How do you turn a lanky blob into a giraffe? With paint, patience, and several hours to your name.
I finally got a good chunk of time to paint this weekend. I camped out on the dining room table with my sister and her painting project, and we painted the day away. I managed to finish one of the giraffe rocks I’ve been working on. Since there are a lot of photos, most of them are in the gallery at the bottom.
I started the day with the giraffe’s base coat and some shadowing already done. The general form of the giraffe was there, but it was spotless. I used several photos of giraffes to get a good feel for their coats: how the spots interlinked, their shapes, where they’re larger or smaller on the giraffe’s body. I used a orange-brown for the spots, created by mixing a little blue into orange. I outlined the spots with this paint, then filled them in as I went. (Photos 1, 2, and 3.)
I realized pretty quickly that the spots were going to need a second coat to smooth the color out. It would add more time, but it also allowed me to worry less about the first coat and focus more on their shape and placement. Then I added more blue to the brown to darken it, and painted the spots in the shadows. (Photo 4.) Using the same color as the spots’ base coat, I repainted the rest of the spots. It looked much better after the second coat.
Giraffe fur is a little different than what I’m accustomed to painting, lacking the distinction of the wild cats‘ or the wolf’s fluffy fur. A giraffe’s hide is essentially like a cow’s: very short. Most photos you see of a giraffe don’t even show their fur’s texture, but I still wanted to give the appearance of fur in my painting. I found some close-up photos of giraffe fur, and tried to capture the effect. To do this, I used a light orange-brown (orange, blue, and white) to paint fur texture into the up-fur edges of the spots. Then, using the same dark brown as the spots, I painted texture flowing onto the light background on the down-fur side of the spots. (Photos 5 and 6.) Just painting around the edges of the spots gave an impression of fur texture without becoming overwhelming.
The next parts were a little tricky and ambiguous. Using a watered down black, I added dark shadows around the edges of the head and neck, legs, and tail. I added shadow around the giraffe’s forehead and darkened the eyes and ears. With watered down white I added highlights along the edges to add contrast between the shadow and the forms that needed to stand out. (Photo 7.) I tend to work a little instinctively at times, adding paint where I see it might help. In general, lighter objects stand out, and darker ones pull back into the shadows.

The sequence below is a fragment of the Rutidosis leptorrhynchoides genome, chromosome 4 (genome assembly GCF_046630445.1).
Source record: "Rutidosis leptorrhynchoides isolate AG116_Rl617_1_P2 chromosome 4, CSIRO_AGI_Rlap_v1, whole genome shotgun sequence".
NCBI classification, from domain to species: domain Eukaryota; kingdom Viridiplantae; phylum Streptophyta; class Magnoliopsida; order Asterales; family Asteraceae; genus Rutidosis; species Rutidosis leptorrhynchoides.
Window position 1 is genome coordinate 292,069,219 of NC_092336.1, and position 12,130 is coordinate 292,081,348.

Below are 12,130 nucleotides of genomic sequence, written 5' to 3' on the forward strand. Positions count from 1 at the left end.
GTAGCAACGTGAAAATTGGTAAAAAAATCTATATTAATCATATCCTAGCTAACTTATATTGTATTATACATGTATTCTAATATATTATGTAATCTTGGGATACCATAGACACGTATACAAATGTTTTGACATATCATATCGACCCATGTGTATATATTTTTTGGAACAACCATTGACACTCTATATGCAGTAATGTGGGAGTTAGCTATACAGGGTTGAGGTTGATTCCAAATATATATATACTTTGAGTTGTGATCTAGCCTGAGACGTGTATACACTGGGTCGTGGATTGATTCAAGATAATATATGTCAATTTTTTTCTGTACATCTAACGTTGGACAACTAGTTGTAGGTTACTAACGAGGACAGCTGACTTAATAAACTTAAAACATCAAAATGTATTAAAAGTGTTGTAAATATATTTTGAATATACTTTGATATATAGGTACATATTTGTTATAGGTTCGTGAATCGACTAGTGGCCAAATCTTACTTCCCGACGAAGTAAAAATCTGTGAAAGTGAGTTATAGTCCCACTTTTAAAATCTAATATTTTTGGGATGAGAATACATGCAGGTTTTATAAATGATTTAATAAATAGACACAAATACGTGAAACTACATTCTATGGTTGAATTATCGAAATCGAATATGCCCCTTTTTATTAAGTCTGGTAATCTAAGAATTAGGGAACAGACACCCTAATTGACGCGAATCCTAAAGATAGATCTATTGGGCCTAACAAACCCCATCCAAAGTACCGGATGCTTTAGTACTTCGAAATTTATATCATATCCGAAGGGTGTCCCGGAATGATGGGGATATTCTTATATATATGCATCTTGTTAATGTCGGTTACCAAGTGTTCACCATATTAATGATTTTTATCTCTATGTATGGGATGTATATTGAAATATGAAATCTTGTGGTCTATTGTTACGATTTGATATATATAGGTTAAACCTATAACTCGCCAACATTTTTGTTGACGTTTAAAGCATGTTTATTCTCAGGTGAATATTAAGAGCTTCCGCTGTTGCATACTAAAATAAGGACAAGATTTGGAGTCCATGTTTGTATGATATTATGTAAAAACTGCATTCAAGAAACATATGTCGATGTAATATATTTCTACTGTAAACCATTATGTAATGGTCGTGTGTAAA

Then I painted the mane and tail, from dark to light. (Photos 8 and 10). From there I used more washes to darken areas that needed to recede into space and lighter paint to those that needed to come forward in perceived space. I darkened a lot around the neck with black washes. (Photo 10.)
Once that was finished I painted the hooves and painted a shadow around the giraffe on the bare rock with a watered down black wash. It need only be light, just enough to define the giraffe from the rock and imply a little shadow. (Photo 11).
The final photo shows the giraffe in it’s finished state. I still need to sign the bottom and paint on three coats of protective varnish, but the giraffe itself is done. Hurray! It always feels good to finish a painting. It’s not perfect and I still have much to learn, but it’s a fun process.
Here are the photos! Some have a little glare from the flash of my camera. I worked into the night, so my lighting wasn’t great, which meant I needed to use flash. Click on the pictures to see them larger. To see them even larger, click “Permalink” on the bottom right corner of the slide-show (which appears when you click on one of the thumbnails below).
More photos of the full rock coming soon!